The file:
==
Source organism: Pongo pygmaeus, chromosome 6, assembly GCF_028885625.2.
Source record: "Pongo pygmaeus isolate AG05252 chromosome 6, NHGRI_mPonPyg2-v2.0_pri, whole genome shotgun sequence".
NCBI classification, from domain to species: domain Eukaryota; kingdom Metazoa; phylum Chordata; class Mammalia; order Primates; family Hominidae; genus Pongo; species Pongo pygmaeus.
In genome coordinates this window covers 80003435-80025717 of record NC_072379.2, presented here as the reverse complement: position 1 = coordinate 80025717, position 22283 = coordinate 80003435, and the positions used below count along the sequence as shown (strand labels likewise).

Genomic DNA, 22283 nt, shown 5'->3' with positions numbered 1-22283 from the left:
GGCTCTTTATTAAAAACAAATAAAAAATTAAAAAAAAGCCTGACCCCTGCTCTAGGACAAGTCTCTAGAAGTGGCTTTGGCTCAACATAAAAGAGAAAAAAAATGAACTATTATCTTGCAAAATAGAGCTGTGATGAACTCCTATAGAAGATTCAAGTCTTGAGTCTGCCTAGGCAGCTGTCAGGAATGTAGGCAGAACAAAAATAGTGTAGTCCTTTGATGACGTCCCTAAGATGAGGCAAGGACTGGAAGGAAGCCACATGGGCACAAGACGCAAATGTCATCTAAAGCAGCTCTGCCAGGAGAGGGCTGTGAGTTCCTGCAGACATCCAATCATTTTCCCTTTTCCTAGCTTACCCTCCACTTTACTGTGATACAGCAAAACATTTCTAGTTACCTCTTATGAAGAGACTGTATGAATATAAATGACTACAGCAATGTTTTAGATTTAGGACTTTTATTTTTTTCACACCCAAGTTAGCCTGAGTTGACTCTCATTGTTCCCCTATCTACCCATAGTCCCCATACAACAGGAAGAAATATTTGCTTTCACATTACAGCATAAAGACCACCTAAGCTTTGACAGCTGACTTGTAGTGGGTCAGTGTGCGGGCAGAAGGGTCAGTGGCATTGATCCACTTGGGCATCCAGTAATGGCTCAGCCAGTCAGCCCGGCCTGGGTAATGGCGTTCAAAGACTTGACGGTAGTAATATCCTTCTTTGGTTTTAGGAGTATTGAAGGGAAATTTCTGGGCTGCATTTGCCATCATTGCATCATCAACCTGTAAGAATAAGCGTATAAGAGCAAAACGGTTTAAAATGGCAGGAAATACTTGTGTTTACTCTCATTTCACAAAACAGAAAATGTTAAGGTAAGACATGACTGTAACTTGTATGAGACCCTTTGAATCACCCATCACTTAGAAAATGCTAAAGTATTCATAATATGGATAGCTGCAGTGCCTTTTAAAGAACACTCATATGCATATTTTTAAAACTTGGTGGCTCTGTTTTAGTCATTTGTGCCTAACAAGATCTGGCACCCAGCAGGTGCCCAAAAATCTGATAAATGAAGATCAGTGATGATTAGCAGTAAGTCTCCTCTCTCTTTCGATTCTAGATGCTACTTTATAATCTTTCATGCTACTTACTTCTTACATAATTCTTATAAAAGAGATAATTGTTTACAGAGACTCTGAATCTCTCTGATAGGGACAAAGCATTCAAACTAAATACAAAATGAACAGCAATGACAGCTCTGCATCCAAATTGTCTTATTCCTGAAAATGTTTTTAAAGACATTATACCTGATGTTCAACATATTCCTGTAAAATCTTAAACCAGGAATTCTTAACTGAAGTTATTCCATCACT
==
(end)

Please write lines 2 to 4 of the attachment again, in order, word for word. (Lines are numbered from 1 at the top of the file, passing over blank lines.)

Source record: "Pongo pygmaeus isolate AG05252 chromosome 6, NHGRI_mPonPyg2-v2.0_pri, whole genome shotgun sequence".
NCBI classification, from domain to species: domain Eukaryota; kingdom Metazoa; phylum Chordata; class Mammalia; order Primates; family Hominidae; genus Pongo; species Pongo pygmaeus.
In genome coordinates this window covers 80003435-80025717 of record NC_072379.2, presented here as the reverse complement: position 1 = coordinate 80025717, position 22283 = coordinate 80003435, and the positions used below count along the sequence as shown (strand labels likewise).